One day our EV’s will come

Australia has a glory box approach to electric vehicles. We’re not going to do anything to accelerate EV supply, but we are going to prepare for them. This means installing thousands of charging stations that risk outnumbering the actual cars they intend to supply.

Why so coy on a popular technology? The Federal Government policy appears to be framed by four factors:

  1. not moving too far from its last dismissive views on EVs at the last election;
  2. tying in with a broader campaign narrative which is about choices not mandates;
  3. reflecting its internal polling on how ordinary/marginal electorate Australians feel about EVs, and;
  4. the difficulty of getting lots of EVs into Australia any time soon.

The global electric car market is taking off, with sales of 7 million EVs expected in 2021, up from 3.2 million in 2020. More than half of these are being produced in China and sold to its burgeoning middle class, as it positions itself as a global car marker in the 21st century. Europe is the other major market. Supply cannot keep up with demand as global OEMs look to vertically integrate their EV supply chains to secure supply of increasingly scare key components like batteries and ion vehicle software.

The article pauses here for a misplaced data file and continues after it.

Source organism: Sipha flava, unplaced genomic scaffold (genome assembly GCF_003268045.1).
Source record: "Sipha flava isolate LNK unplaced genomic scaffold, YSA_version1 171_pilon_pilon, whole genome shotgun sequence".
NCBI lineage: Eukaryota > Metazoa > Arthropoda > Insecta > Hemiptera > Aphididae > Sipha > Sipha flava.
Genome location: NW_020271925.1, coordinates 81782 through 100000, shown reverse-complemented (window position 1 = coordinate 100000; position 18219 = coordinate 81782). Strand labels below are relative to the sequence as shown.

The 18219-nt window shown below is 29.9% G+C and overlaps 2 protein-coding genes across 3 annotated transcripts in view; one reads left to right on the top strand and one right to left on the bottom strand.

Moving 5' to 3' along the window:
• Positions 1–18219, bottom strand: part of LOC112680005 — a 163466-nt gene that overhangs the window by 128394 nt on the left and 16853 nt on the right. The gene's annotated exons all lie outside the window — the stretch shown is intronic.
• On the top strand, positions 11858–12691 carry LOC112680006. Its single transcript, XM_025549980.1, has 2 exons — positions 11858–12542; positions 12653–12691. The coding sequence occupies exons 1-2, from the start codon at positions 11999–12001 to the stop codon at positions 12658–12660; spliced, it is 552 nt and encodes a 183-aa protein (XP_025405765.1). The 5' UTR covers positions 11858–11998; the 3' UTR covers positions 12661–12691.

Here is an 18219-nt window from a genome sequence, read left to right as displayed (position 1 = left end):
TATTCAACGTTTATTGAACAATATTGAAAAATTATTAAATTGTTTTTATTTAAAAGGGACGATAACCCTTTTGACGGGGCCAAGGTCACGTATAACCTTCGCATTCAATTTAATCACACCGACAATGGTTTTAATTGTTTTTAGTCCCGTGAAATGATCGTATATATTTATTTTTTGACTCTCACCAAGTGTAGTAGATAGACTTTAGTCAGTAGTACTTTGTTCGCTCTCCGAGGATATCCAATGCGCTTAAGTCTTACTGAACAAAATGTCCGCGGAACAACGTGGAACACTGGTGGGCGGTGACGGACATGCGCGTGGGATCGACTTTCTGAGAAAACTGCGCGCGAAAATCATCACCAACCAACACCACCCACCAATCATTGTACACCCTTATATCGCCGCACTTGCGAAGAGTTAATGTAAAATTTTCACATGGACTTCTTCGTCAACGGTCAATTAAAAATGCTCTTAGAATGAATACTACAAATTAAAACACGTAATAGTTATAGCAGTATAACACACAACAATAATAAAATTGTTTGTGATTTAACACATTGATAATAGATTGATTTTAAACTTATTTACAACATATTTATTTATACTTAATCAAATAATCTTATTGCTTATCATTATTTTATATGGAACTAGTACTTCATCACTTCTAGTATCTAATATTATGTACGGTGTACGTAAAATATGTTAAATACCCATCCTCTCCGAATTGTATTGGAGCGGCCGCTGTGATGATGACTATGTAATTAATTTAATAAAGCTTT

This hot market is driving white hot stock prices. Tesla shares recently plummeted 14 per cent. They’re now trading just north of $1,000 a share, with a market capitalisation valued at more than a trillion dollars. That’s still around six times bigger than Volkswagen yet they only sell 1 car for every 20 Volkswagens.

US based EV start up car company Rivian has just listed on Wall St, and already has amassed a market capitalisation of circa USD$120 billion. It has so far produced just 150 cars and has only two models. For reference, Ford has a market cap of USD$80 billion and has sold 350 million cars since it was founded.

The scale of these valuations suggests irrational exuberance, but at the same time investors see real value in the disruptive potential of these new businesses. EVs have great acceleration, most are being built to reach 300-500kms on a single charge, have a low cent of gravity meaning better handling, can be designed to be safer, and produce zero emissions if recharged by zero emissions electricity. In most aspects they are now better than conventional cars.

But they’re still naggingly expensive. The cost of EVs has been falling with scale and battery costs and increasing scale, but they remain, for now, a premium car purchase.

The premium sticker may help explain the Federal Government’s careful political reposition on EV policy. In the 2019 election the government was more dismissive of the technology. The Prime Minister said an EV couldn’t tow a trailer.

To come back from there without making it look like a complete flip-flop required a tone of cautious optimism. The new message is nuanced: electric cars look ok, if you can afford on. We’ll let you decide and we won’t make you buy one